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Free Is The Best Four Letter Word and Other News

From Jodi Lipson in the front of the line as the Exhibit Hall opens:
Joyce Rittman from Apple Valley, Calif., was first in line at the Exhibit Hall, which opened at 10 a.m. "We wanted to get into United Health Care and get a massage," she says. "Free," she adds.
Of course free. Free is the watchword at the Exhibit Hall: a massage for Joyce. Hand wax followed by Theraband exercises (keep the band) for Regina Stierhoff from Columbus, Ohio. AARPers also snatched up the usual candy, keychains, and magnets, of course. Even tuna fish (yes, tuna fish, in foil packets), pill bottle openers, and video e-cards that you can send to those poor schlubs who you left at home while you came to Vegas to get free stuff. Those with more patience can stand in line to spin, Vegas-style, for Verizon playing cards or hand sanitzer, hip Jamaican black T-shirts, a Imperial Capitol Bankcorps' leather briefcase.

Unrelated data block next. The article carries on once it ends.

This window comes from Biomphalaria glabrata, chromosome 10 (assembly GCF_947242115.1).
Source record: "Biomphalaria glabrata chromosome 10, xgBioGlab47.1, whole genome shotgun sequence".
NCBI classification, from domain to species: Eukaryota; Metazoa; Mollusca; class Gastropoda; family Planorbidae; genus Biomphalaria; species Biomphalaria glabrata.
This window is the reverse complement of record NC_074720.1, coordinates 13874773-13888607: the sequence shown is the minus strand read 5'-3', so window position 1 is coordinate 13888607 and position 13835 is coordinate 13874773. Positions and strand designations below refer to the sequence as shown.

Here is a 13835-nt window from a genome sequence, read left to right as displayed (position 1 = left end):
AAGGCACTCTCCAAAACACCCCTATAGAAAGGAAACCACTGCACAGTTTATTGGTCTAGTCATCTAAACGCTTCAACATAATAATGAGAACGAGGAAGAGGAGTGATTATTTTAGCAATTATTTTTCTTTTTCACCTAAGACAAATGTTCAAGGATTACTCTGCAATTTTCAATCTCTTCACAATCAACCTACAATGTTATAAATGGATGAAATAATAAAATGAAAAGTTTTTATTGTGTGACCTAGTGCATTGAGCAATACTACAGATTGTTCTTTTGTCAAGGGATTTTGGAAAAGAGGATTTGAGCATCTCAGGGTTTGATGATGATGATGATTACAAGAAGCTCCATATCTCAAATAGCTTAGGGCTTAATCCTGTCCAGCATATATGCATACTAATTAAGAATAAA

Fred Katen's motive for being at the front of the line was less materialistic. "I like to be first," says Katen, from Milford, Conn., "to take advantage of my retirement." There was plenty of information for that, too: retirement communities, cameras for watching your grandchildren grow up, high-tech beds to make you sleep better and shoes to help you walk easier.
Carolyn Kaskavitch from Piedmont, Mo., was more adventurous. Also at the front of the line, she was seeking volunteer vacations. "My niece went to England to do a dig," she says. "At my age, I don't want to dig." She was open to new opportunities. The travel corridor at the Exhibit Hall features booths from around the world, from Laughlin, Nev. (a small Las Vegas, the exhibitor explained to an AARP member who had never heard of it) to Ethiopia, with a table lined with packets of ground coffee. Free, of course.

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